Battlefleet Gothic: Armada 2 PC Preview

Battlefleet Gothic: Armada 2 is shaping up to be bigger and louder than its predecessor.

By Woozie, Posted 13 Dec 2018

The green glow of alien energy flowing through Necron ships is one of my favorite sights in Battlefleet Gothic: Armada 2. Sure, their roster is by far the smallest, but I’ve always been a fan of the silent machines whose only aim is that of extinguishing life. As a fleet, they’re in the middle of the mobile Eldar and the sturdy Imperial Navy. They do good damage at range and their teleports allow them to suddenly appear where the enemy least expects them, unleashing the devastating Star Pulse Generator without much warning. They contrast quite heavily with the Tyranids who, thanks to their biological form, move unseen until they’re close, only to burst in, eager to take a bite. They’ve also nasty tentacles which pull ships in, draining the troops on board.

Battlefleet Gothic: Armada 2, PC, Preview, Screenshot

Battlefleet Gothic: Armada 2 makes quite a jump from its predecessor. Instead of four factions, it features all twelve from the tabletop game. It’s quite a selection, as the recent pre-order beta has shown me. Going through the each faction’s roster is truly a daunting task at first. Factions like the Tyranids or the Imperial Navy have plenty of different ship types with varying weapon configurations and, just like the first game, learning their intricacies will be done across many trials by fire.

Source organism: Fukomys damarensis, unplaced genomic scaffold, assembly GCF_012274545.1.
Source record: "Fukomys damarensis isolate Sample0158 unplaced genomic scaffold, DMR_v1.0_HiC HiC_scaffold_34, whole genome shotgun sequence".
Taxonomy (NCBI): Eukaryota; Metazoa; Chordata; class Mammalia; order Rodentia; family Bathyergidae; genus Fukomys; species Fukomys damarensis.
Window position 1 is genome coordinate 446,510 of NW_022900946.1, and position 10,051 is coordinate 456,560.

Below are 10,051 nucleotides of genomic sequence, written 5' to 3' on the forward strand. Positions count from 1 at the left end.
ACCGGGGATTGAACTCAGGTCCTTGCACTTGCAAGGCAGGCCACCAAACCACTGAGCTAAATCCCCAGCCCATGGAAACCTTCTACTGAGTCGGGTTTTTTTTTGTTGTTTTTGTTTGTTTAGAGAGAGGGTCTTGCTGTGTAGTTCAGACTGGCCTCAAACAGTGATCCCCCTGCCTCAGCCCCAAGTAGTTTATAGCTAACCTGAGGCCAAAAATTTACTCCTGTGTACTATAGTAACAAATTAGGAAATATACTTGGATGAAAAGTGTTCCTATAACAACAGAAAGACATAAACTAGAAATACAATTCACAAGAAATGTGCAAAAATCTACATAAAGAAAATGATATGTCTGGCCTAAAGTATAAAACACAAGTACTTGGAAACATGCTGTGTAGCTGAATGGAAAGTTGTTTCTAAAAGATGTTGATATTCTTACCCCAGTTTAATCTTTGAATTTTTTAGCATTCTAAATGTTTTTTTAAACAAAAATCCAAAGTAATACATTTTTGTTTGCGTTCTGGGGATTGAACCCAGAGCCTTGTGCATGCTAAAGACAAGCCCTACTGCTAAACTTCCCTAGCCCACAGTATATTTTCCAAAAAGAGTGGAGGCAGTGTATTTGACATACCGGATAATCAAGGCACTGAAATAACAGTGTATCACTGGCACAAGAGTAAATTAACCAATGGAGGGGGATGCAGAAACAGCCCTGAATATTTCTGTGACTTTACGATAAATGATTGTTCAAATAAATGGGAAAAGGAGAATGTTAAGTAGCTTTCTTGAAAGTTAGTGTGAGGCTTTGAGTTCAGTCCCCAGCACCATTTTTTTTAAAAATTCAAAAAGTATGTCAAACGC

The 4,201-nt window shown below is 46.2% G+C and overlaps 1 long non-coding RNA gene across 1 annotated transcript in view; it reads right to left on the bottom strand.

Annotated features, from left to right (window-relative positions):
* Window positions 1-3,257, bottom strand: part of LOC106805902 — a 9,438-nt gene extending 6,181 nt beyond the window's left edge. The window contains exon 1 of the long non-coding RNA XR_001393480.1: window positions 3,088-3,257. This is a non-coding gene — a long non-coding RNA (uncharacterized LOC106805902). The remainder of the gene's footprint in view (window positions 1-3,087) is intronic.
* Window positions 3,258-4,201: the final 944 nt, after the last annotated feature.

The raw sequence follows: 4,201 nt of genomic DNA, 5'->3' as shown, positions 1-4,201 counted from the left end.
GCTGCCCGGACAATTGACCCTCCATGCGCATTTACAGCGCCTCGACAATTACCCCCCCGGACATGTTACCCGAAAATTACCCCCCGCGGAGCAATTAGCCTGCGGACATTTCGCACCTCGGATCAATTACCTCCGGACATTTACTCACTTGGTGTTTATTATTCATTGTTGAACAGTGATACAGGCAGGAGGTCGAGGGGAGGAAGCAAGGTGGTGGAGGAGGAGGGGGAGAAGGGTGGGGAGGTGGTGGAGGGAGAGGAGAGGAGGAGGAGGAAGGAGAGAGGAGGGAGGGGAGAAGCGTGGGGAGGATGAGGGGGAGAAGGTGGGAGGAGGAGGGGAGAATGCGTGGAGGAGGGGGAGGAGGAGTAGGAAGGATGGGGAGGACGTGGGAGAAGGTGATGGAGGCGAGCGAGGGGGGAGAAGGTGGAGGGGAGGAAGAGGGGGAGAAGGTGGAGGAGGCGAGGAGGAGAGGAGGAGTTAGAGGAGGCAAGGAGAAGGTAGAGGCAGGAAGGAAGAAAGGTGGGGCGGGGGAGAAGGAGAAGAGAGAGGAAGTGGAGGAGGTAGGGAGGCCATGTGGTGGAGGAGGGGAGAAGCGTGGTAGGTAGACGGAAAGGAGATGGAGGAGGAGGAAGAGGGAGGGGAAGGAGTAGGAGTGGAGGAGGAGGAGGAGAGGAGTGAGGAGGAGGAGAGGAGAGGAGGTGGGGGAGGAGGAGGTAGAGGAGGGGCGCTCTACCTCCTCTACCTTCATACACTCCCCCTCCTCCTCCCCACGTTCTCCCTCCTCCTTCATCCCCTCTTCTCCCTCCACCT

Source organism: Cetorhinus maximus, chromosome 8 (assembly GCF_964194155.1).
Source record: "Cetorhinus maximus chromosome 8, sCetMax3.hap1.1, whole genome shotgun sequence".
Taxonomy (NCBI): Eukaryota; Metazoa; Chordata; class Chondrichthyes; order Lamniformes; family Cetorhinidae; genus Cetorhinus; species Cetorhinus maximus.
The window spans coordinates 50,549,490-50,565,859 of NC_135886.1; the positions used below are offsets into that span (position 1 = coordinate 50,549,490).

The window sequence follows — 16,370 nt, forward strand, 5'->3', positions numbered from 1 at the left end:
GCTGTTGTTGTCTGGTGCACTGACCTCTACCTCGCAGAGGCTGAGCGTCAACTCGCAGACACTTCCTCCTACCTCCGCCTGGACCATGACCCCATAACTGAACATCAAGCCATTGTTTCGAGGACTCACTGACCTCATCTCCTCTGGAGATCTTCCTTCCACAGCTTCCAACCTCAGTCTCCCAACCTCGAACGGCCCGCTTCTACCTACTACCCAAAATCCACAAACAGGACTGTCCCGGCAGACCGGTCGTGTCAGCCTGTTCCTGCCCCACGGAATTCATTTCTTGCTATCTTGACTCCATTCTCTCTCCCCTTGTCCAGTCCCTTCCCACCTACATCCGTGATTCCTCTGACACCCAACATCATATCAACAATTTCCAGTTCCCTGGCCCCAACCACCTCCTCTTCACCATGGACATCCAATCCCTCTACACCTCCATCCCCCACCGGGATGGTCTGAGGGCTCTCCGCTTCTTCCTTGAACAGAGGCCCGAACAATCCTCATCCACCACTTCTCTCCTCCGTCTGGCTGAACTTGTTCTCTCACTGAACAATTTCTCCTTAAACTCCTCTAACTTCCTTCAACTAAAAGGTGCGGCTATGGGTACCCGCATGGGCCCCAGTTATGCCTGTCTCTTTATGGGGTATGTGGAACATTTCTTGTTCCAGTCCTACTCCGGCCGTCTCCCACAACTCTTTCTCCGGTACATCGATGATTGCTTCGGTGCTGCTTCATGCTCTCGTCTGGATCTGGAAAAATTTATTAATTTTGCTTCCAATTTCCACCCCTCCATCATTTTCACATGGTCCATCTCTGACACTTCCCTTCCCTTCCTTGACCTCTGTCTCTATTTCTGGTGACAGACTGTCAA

From the looks of it, Battlefleet Gothic: Armada 2 moves away from individually customizing ships. Going into a match, you can choose either preset fleets or make up your own from fixed ship types. You can also take two powers and traits from a pool of several. Some of these traits do overlap between factions, but specific ones, like the Necrons’ ability to mass teleport their entire fleet to their flagship’s position definitely help with further making a faction’s strength shine.

Battlefleet Gothic: Armada 2, PC, Preview, Screenshot

The point limit is larger and, at least in 1v1, battles feel bigger than in the original. Going into 2v2 multiplayer as someone who fancies larger ships, I was often only controlling two, maybe three ships. This felt slightly underwhelming, but the added variety in terms of factions definitely helps. Conversely, taking care of higher numbers of smaller ships significantly increases the required quantity of micromanagement. In broad terms, Battlefleet Gothic: Armada 2’s battles work the same way as those in the original. Ship movement, enemy identification, weapon angles, range and good use of stances continue to be vital for success.

Some changes have occurred, though. Active weapons, like Nova Cannons, torpedoes, fighters and bombers now have limited charges, which removes the possibility of spamming them endlessly. Morale is a bit trickier to sustain without using abilities. Stances persist after being selected until they’re changed. An emphasis has been put on crews and turrets. It’s much easier to lose your crew, turning ships into drifting hulks which, unless reclaimed, are only good as a last, desperate means of dealing damage to enemies unlucky enough to be close when they’re scuttled.